Links I Love – Week of August 26th

The gorgeous Roman Goblet from link #6
The gorgeous Roman Goblet from link #6

My addiction to Facebook, Twitter, and the Two Nerdy History Girls leads me to numerous fascinating articles every week. I thought it would be fun to pass along some of my favorites – weekly if I’m on top of things, less often when I’m not. But here are my top 7 finds as of late:

1. Not Dead Yet: Historical Romances are Still Alive and Kicking – by Jennifer Porter

Thank goodness, since this is my writing genre of choice. Wonderful article refuting many recent claims that historical romances are gasping for their last breath.

2. Molly Greene’s 10 Tweets You Should Never Send

Yes, please. Does anyone respond favorably to the DMs received after following someone that entreat you to buy that someone’s book?

3. Ackermann’s Repository from July 1812 – December 1812

For Regency enthusiasts like me, there’s nothing like seeing the real thing – on a screen, at least. Here is a wonderful scanned archive of Ackermann’s famous Regency magazine, depicting the July – December 1812 issues, with numerous illustrated plates. Happy browsing!

4. The Spider Barometer

O.K., even though Charlotte’s Web is my favorite children’s book, I remain not so much a fan of spiders. But this tidbit from 1815 about how they predict the weather has me reconsidering them with new respect, especially if a) the information is true and b) they’re more accurate than the local weather people.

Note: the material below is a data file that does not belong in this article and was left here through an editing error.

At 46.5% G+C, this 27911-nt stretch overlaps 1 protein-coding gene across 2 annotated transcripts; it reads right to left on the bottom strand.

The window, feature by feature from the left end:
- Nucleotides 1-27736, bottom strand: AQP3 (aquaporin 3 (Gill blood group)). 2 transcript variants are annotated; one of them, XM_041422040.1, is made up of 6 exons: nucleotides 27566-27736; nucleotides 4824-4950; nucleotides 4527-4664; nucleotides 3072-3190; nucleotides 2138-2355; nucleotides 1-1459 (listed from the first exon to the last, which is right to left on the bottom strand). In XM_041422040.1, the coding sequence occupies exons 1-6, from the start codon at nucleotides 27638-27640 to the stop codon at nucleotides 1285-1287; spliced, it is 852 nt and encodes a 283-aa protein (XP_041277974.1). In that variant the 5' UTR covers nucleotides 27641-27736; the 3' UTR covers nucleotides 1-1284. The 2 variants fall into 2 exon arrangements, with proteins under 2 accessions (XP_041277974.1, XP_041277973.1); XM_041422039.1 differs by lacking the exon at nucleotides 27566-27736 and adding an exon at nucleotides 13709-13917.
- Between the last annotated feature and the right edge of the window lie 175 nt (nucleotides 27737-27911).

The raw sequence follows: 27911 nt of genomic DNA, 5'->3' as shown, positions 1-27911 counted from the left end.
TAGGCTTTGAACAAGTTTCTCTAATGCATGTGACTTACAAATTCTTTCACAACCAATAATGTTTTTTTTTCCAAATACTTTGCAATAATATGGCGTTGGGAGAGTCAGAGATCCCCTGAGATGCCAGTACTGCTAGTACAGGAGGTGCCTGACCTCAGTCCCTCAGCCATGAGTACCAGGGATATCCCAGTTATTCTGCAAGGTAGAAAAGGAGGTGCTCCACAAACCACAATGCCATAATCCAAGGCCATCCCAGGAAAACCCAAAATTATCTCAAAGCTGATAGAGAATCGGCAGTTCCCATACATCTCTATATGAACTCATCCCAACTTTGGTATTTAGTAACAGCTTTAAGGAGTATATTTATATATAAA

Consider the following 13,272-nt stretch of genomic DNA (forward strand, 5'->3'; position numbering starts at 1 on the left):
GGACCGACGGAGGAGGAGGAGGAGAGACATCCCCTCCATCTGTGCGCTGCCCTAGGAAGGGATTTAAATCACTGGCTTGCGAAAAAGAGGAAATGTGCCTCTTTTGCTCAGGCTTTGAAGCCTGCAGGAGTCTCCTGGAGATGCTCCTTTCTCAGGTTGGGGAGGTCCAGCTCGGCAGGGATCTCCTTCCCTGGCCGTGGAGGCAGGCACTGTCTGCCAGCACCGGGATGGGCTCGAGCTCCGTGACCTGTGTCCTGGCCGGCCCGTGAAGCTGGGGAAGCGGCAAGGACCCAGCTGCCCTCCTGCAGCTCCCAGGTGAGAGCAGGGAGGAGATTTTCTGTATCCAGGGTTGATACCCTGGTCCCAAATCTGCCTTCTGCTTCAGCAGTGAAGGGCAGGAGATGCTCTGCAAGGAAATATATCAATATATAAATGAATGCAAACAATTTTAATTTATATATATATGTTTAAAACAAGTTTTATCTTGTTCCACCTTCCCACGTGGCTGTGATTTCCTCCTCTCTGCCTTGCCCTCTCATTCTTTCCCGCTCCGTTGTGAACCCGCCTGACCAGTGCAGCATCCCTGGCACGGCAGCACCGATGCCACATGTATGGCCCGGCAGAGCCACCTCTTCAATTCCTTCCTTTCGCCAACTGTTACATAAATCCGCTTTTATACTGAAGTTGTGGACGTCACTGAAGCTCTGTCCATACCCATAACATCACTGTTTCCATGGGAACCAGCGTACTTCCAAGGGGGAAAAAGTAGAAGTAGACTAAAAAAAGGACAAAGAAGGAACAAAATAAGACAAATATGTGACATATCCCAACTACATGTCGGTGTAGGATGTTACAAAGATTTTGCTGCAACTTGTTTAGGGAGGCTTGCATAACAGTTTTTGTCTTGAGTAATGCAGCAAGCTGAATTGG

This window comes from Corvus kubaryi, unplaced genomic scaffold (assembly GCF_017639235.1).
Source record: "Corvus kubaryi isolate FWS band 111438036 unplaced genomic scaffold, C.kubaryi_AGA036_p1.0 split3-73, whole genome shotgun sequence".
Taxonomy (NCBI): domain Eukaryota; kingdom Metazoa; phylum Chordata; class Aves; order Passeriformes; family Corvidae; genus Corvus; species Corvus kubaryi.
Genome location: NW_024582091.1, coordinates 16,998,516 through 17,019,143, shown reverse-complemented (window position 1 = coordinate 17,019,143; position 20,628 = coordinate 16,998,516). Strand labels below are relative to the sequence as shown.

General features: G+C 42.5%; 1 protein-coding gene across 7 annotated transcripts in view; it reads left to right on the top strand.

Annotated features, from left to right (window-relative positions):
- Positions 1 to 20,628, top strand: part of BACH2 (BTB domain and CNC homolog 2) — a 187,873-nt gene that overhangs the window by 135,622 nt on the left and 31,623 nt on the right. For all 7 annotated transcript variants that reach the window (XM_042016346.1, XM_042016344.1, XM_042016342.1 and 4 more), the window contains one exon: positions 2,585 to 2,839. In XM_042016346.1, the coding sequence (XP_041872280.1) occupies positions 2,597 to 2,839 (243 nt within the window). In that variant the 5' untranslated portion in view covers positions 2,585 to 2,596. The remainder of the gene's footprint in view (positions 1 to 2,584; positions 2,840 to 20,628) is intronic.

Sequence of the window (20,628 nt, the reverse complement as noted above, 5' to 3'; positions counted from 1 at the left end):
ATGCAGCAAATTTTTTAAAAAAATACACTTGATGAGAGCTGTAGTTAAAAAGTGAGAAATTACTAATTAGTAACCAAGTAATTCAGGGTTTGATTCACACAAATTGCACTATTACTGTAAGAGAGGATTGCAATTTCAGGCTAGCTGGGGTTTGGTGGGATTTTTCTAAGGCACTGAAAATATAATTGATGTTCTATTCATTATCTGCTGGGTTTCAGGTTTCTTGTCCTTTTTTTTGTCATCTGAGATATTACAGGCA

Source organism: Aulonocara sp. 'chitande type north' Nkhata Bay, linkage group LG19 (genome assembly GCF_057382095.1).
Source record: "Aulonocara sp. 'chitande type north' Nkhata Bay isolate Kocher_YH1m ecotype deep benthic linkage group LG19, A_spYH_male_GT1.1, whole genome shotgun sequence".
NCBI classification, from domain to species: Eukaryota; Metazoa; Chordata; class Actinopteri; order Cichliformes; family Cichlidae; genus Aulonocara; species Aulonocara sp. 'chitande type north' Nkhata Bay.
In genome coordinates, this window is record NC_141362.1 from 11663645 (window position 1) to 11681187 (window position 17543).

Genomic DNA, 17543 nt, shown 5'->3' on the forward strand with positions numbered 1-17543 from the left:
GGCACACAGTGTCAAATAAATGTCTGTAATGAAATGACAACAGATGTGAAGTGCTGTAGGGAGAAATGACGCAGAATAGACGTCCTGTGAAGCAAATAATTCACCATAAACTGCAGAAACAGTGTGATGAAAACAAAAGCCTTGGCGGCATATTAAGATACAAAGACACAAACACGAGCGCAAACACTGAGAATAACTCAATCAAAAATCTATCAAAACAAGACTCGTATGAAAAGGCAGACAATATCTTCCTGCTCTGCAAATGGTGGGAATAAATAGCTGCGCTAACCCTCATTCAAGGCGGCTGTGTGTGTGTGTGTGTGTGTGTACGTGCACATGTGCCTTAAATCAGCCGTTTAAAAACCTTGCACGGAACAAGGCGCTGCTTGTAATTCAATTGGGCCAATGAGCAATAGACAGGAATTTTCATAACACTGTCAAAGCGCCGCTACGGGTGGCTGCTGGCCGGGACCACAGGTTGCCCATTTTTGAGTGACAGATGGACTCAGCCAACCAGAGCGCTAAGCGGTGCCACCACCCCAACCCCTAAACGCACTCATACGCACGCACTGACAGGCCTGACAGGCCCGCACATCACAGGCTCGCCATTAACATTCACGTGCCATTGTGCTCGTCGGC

5. 32 Books that will actually change your life

How many have you read? Did they change your life? I’m embarrassed to say my number is only 5 (Hey, I’m a romance addict, after all), but can attest that The Curious Incident of the Dog in the Night-time and Life of Pi have stayed with me long after I read the last word.

6. Those Amazing Romans Were Nanotechnology Pioneers

I love ancient history. I love medieval history. I love Regency history. O.K., I sense a pattern here. But still, it’s amazing to me that a) we can know as much as we do about people who lives thousands of years ago and that b) we keep learning that they were often more advanced than we are today.

7. This Is How Much Time Your (O.K., My) Internet Addiction Actually Wastes

I, uh, hate to think what my true numbers are, as I’m pretty sure they’re higher than, well, yours. Are they?

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